John Adams on ‘An Accomplished Judge’

john adams 8LIBERTY LETTERS WITH STEVE FARRELL

One of the most diabolical features of our present dumbed-down, secularized, and thoroughly corrupted educational system in the United States is its systematic stripping out of the moral and religious roots of the very Founders of the system of government we live under – and this our public schools do even as they claim to be preparing our sons and daughters to be responsible citizens.

Yet religion and morality were openly discussed, and deep-seated, in the hearts of these great men.

So it was with 21 year old John Adams, as he reflected, nearly daily, on his feelings while attending Harvard College (where he received both his Bachelor and Master of Arts degrees).

In today’s selection, among so many similar, we find this powerful reflection as to the worthiness of the Great Judge of all men. He writes in his diary for March 29, 1756:

We find ourselves capable of comprehending many things, of acquiring considerable degrees of knowledge by our slender and contracted faculties. Now may we not suppose our minds strengthened and capacities dilated, so as fully to comprehend this globe of earth with its numerous appendages? May we not suppose them further enlarged to take in the solar system in all its relations? Nay, why may we not go further, and suppose them increased to comprehend the whole created universe, with all its inhabitants, their various relations, dependencies, duties, and necessities? If this is supposable, then a being of such great capacity, endowed with sufficient power, would be an accomplished judge of all rational beings—would be fit to dispense rewards to virtue and punishments to vice.

Or in other words, if men in their limited capacities can sometimes judge well in things of virtue and law, what of the Creator of the Universe, even the very Being who comprehends All Things? Shall we not look to him as to the standards for virtue and the punishments for vice?

It ought to be useful to know where John Adams was coming from when it came to law. The editor of this work, his Grandson, American diplomat and historian, Charles Francis Adams, says of the general value of reading such diaries:

A Diary is the record in youth of a man’s sentiments, in middle life, of his action, and of his recollections in age. To others, it can be interesting only if it have impressed upon it the stamp of strong individual character. But with this as a substratum, notices of striking scenes, of extraordinary events and noted contemporaries, may be superadded to form a memorial worth transmitting to posterity.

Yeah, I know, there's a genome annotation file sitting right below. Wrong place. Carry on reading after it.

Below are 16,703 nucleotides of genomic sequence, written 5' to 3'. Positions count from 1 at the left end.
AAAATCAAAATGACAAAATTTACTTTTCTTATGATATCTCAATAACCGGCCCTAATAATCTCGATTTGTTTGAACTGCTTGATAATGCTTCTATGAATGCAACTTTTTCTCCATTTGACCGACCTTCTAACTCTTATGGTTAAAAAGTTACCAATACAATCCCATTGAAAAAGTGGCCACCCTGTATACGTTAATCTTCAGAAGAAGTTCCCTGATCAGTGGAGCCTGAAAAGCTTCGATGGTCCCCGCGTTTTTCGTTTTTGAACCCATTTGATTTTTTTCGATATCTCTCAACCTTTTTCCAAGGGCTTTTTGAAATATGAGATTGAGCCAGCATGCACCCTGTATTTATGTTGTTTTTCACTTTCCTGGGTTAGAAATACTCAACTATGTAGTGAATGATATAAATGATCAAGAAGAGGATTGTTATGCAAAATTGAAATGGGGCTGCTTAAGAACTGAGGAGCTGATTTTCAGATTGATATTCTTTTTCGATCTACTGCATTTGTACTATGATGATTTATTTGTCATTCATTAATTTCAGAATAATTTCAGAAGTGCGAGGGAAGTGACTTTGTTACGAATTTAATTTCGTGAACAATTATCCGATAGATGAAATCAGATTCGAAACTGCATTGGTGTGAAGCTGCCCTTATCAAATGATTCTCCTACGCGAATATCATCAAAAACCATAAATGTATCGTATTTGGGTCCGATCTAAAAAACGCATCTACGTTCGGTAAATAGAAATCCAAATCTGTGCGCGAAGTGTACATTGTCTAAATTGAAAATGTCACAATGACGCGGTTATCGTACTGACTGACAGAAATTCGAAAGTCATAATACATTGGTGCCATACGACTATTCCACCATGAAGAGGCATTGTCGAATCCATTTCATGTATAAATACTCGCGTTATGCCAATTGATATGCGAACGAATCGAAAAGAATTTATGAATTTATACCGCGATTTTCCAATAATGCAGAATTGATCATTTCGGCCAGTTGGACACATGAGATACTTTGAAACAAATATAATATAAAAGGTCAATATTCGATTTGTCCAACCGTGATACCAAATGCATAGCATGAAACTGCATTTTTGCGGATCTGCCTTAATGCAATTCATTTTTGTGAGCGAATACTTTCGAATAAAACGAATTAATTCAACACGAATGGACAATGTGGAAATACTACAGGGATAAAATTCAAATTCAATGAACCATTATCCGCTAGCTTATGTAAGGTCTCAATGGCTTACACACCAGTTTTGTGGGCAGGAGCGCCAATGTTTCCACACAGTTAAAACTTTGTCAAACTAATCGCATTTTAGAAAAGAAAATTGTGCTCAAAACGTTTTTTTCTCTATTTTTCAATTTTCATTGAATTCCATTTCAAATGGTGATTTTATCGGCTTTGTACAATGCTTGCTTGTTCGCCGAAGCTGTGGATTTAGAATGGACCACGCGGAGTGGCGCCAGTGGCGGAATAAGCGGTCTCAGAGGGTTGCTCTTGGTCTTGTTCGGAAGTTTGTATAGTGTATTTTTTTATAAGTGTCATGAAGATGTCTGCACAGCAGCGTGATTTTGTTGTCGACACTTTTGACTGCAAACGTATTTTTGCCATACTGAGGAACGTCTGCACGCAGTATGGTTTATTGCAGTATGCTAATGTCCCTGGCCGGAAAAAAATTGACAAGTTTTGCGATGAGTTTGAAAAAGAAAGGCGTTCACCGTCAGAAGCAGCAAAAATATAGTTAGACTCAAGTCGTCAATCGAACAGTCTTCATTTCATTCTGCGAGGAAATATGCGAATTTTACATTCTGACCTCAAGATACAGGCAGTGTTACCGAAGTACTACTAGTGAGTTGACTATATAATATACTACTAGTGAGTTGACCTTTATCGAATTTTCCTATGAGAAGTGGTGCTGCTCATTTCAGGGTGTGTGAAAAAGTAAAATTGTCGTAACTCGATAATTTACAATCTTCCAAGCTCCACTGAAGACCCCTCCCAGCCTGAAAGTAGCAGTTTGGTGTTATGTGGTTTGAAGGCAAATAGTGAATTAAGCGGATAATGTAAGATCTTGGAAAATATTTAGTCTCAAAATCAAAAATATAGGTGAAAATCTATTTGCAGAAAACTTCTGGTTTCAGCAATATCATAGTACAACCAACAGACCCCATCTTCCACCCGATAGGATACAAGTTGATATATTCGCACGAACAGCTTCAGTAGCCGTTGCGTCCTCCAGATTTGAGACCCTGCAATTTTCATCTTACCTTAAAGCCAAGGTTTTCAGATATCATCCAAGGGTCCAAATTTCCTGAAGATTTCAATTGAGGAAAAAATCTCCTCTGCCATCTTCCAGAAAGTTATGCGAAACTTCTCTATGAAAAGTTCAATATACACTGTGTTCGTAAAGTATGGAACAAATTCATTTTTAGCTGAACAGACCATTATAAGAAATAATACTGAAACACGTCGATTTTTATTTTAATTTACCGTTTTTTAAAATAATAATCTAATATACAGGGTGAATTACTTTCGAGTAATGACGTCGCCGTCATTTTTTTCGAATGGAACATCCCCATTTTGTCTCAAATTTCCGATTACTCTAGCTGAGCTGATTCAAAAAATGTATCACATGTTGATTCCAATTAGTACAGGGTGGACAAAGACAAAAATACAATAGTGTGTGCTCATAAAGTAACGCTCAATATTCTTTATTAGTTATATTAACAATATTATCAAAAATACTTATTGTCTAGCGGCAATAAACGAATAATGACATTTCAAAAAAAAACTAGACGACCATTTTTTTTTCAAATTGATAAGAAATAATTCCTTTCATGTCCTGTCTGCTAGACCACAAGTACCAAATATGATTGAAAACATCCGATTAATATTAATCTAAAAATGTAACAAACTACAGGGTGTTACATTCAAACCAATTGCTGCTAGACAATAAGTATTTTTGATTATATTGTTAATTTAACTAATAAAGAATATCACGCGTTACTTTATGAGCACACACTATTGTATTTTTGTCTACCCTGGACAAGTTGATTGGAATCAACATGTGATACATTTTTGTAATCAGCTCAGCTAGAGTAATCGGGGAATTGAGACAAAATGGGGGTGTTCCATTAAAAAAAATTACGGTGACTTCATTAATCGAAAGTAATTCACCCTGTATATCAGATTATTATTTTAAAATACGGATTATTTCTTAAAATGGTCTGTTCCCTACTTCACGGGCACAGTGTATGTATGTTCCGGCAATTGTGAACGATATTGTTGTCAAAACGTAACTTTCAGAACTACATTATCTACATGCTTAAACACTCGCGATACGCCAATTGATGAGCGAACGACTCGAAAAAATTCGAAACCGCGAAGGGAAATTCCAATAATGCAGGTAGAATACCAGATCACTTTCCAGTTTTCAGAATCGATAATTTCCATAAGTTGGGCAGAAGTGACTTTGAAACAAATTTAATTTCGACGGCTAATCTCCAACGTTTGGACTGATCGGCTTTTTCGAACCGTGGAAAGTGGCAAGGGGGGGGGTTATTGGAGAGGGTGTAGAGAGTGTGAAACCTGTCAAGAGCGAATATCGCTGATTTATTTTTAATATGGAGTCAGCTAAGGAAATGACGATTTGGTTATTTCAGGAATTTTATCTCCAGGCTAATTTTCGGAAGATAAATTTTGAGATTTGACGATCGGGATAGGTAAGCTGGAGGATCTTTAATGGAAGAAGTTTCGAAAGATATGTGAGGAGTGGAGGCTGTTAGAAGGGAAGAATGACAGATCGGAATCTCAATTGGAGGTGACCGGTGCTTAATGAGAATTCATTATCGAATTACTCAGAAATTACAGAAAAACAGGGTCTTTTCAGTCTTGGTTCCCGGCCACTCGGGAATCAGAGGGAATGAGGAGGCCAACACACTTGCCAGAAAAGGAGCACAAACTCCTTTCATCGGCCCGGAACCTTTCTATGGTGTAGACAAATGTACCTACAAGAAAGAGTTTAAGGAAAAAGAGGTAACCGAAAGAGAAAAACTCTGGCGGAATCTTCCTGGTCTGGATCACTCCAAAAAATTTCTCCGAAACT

So the editor was interested in transmitting a worthy memorial to posterity (future generations of American citizens – me and you and our children that is), an unveiling of the substratum, or that layer or substance, that very rock beneath the surface that defined this key American Founder, a substratum, he says, that guided the actions of his life.  But the historian’s purpose, and the value of having such things known by the student of history was beyond simply identifying the substratum of one John Adams, but was in a larger sense an attempt to aid future generations in that vital task of discovering the foundation stones of the American Revolution itself, and of its Constitution, and of all the good things that followed. Indeed, he notes:

Every thing that can illustrate the state of opinion, of manners, and of habits, prior to the year 1776, is of some value to the right conception of what has happened since.

Common sense, right? And let’s not forget that it’s the honest approach too.

If we are to preserve the liberties our forefathers gave us, one would think that lifting the secularist imposed veil that obscures from the public schoolhouse and the public university the very substratum upon which those liberties were born would be plain and simply, vital.


Source: The Works of John Adams, Second President of the United States: with a Life of the Author, Notes and Illustrations, by his Grandson Charles Francis Adams (Boston: Little, Brown and Co., 1856). 10 volumes. Vol. 2., from his diary dated March 29, 1756, and the editor’s preface.


Steve Farrell is the Founder and Editor In Chief of The Moral Liberal, one of the original pundits at NewsMax.com (1999-2008), and the author of the inspirational novel, Dark Rose.